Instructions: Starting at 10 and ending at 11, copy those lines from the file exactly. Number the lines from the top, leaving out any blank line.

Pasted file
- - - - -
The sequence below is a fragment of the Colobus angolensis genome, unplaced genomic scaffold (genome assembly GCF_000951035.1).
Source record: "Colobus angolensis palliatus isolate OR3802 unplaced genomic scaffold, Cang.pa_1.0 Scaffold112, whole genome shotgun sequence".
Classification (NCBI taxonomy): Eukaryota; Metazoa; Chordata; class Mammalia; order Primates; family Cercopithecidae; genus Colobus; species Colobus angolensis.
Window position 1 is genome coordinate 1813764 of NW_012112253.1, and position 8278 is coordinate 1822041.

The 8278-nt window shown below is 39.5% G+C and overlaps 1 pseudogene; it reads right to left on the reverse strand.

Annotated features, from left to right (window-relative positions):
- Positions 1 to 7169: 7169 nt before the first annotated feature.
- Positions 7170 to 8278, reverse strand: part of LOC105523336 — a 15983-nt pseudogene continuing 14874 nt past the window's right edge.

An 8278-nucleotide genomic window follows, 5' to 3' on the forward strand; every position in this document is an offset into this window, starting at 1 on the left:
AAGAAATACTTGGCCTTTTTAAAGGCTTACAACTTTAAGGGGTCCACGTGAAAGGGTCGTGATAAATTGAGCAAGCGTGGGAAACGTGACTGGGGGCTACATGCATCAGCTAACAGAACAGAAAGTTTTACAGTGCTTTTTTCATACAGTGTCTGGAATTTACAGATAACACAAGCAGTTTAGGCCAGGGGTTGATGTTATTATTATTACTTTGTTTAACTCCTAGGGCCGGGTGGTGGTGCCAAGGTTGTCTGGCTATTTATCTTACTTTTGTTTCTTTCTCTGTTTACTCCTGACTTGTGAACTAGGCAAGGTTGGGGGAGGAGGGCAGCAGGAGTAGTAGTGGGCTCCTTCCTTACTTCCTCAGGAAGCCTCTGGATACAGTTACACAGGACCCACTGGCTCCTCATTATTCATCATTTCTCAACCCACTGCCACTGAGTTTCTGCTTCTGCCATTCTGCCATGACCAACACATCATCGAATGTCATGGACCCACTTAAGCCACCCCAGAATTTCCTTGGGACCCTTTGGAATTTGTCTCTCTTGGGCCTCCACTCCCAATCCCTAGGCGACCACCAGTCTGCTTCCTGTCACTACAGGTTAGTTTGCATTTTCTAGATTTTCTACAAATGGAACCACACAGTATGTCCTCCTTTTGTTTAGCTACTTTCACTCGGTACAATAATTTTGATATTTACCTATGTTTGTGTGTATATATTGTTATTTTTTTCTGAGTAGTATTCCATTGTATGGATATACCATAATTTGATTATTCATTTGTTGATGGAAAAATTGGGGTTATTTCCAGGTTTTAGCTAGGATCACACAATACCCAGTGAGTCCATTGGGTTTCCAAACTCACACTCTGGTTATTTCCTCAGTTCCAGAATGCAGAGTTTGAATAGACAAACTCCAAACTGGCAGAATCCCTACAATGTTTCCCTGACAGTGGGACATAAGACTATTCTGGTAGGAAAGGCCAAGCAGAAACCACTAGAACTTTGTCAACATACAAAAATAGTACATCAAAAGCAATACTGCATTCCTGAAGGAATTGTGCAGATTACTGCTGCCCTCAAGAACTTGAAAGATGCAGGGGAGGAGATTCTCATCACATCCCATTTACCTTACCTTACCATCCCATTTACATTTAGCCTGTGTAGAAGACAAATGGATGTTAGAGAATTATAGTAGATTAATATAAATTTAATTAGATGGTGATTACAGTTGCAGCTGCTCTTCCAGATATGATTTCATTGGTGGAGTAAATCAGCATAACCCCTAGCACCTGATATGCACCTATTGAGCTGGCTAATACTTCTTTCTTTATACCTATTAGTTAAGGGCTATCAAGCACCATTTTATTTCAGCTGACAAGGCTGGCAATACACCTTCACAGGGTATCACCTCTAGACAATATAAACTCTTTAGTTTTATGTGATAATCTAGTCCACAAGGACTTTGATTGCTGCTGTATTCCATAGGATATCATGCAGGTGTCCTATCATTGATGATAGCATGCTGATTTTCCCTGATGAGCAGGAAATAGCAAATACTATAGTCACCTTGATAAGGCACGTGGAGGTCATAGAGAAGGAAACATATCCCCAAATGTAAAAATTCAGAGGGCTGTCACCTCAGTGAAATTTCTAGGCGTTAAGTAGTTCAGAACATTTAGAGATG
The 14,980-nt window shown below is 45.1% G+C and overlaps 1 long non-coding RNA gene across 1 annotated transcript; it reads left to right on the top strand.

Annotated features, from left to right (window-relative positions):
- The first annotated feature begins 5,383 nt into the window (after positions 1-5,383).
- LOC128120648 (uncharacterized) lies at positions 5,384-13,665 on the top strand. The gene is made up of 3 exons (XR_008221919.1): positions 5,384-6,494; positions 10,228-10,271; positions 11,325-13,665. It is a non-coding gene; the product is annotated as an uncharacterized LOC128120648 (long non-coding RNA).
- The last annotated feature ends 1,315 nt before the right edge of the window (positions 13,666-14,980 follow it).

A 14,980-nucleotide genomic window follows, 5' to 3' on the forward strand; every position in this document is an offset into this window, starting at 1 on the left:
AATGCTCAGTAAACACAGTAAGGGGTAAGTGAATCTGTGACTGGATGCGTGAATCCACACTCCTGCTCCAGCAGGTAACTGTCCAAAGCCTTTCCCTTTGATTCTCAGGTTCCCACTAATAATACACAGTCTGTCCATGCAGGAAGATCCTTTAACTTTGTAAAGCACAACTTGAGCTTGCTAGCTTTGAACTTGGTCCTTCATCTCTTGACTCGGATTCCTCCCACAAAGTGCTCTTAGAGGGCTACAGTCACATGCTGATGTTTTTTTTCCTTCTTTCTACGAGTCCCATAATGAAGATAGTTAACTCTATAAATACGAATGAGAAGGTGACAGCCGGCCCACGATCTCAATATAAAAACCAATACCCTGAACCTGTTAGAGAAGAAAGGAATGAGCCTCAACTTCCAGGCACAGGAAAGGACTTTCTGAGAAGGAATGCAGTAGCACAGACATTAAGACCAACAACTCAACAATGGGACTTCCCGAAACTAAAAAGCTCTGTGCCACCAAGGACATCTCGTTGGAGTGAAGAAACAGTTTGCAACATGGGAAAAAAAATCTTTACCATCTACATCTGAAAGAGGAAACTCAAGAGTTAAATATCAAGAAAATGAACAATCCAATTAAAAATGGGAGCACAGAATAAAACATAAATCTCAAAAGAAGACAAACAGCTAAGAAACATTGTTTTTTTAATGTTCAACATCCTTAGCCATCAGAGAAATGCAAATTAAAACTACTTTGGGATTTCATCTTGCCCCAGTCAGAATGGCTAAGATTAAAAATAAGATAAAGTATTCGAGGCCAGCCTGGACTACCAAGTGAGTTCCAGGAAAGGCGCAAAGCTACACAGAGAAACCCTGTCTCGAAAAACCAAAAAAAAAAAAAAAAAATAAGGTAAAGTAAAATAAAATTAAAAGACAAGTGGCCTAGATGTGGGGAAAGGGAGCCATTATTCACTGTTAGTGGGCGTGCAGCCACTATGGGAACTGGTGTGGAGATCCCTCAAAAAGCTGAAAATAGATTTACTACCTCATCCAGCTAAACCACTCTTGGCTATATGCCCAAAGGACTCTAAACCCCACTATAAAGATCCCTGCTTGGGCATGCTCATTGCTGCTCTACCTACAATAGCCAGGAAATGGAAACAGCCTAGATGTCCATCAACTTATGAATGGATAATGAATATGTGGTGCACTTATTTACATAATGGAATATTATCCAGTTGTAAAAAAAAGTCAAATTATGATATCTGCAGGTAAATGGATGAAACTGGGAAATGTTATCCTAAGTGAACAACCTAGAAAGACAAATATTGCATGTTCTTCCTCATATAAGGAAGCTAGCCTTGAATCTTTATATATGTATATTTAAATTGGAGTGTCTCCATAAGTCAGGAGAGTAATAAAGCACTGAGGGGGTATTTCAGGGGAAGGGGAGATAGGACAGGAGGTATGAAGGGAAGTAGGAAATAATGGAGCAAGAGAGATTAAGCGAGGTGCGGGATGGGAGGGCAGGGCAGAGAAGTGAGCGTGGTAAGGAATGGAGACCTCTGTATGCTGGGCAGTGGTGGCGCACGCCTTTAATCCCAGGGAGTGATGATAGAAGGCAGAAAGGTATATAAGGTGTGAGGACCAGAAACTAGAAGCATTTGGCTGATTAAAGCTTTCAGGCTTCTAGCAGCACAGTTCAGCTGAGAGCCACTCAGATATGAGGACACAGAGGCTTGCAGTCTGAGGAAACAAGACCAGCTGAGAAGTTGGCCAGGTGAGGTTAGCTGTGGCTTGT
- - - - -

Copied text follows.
AAGAAATACTTGGCCTTTTTAAAGGCTTACAACTTTAAGGGGTCCACGTGAAAGGGTCGTGATAAATTGAGCAAGCGTGGGAAACGTGACTGGGGGCTACATGCATCAGCTAACAGAACAGAAAGTTTTACAGTGCTTTTTTCATACAGTGTCTGGAATTTACAGATAACACAAGCAGTTTAGGCCAGGGGTTGATGTTATTATTATTACTTTGTTTAACTCCTAGGGCCGGGTGGTGGTGCCAAGGTTGTCTGGCTATTTATCTTACTTTTGTTTCTTTCTCTGTTTACTCCTGACTTGTGAACTAGGCAAGGTTGGGGGAGGAGGGCAGCAGGAGTAGTAGTGGGCTCCTTCCTTACTTCCTCAGGAAGCCTCTGGATACAGTTACACAGGACCCACTGGCTCCTCATTATTCATCATTTCTCAACCCACTGCCACTGAGTTTCTGCTTCTGCCATTCTGCCATGACCAACACATCATCGAATGTCATGGACCCACTTAAGCCACCCCAGAATTTCCTTGGGACCCTTTGGAATTTGTCTCTCTTGGGCCTCCACTCCCAATCCCTAGGCGACCACCAGTCTGCTTCCTGTCACTACAGGTTAGTTTGCATTTTCTAGATTTTCTACAAATGGAACCACACAGTATGTCCTCCTTTTGTTTAGCTACTTTCACTCGGTACAATAATTTTGATATTTACCTATGTTTGTGTGTATATATTGTTATTTTTTTCTGAGTAGTATTCCATTGTATGGATATACCATAATTTGATTATTCATTTGTTGATGGAAAAATTGGGGTTATTTCCAGGTTTTAGCTAGGATCACACAATACCCAGTGAGTCCATTGGGTTTCCAAACTCACACTCTGGTTATTTCCTCAGTTCCAGAATGCAGAGTTTGAATAGACAAACTCCAAACTGGCAGAATCCCTACAATGTTTCCCTGACAGTGGGACATAAGACTATTCTGGTAGGAAAGGCCAAGCAGAAACCACTAGAACTTTGTCAACATACAAAAATAGTACATCAAAAGCAATACTGCATTCCTGAAGGAATTGTGCAGATTACTGCTGCCCTCAAGAACTTGAAAGATGCAGGGGAGGAGATTCTCATCACATCCCATTTACCTTACCTTACCATCCCATTTACATTTAGCCTGTGTAGAAGACAAATGGATGTTAGAGAATTATAGTAGATTAATATAAATTTAATTAGATGGTGATTACAGTTGCAGCTGCTCTTCCAGATATGATTTCATTGGTGGAGTAAATCAGCATAACCCCTAGCACCTGATATGCACCTATTGAGCTGGCTAATACTTCTTTCTTTATACCTATTAGTTAAGGGCTATCAAGCACCATTTTATTTCAGCTGACAAGGCTGGCAATACACCTTCACAGGGTATCACCTCTAGACAATATAAACTCTTTAGTTTTATGTGATAATCTAGTCCACAAGGACTTTGATTGCTGCTGTATTCCATAGGATATCATGCAGGTGTCCTATCATTGATGATAGCATGCTGATTTTCCCTGATGAGCAGGAAATAGCAAATACTATAGTCACCTTGATAAGGCACGTGGAGGTCATAGAGAAGGAAACATATCCCCAAATGTAAAAATTCAGAGGGCTGTCACCTCAGTGAAATTTCTAGGCGTTAAGTAGTTCAGAACATTTAGAGATG
The 14,980-nt window shown below is 45.1% G+C and overlaps 1 long non-coding RNA gene across 1 annotated transcript; it reads left to right on the top strand.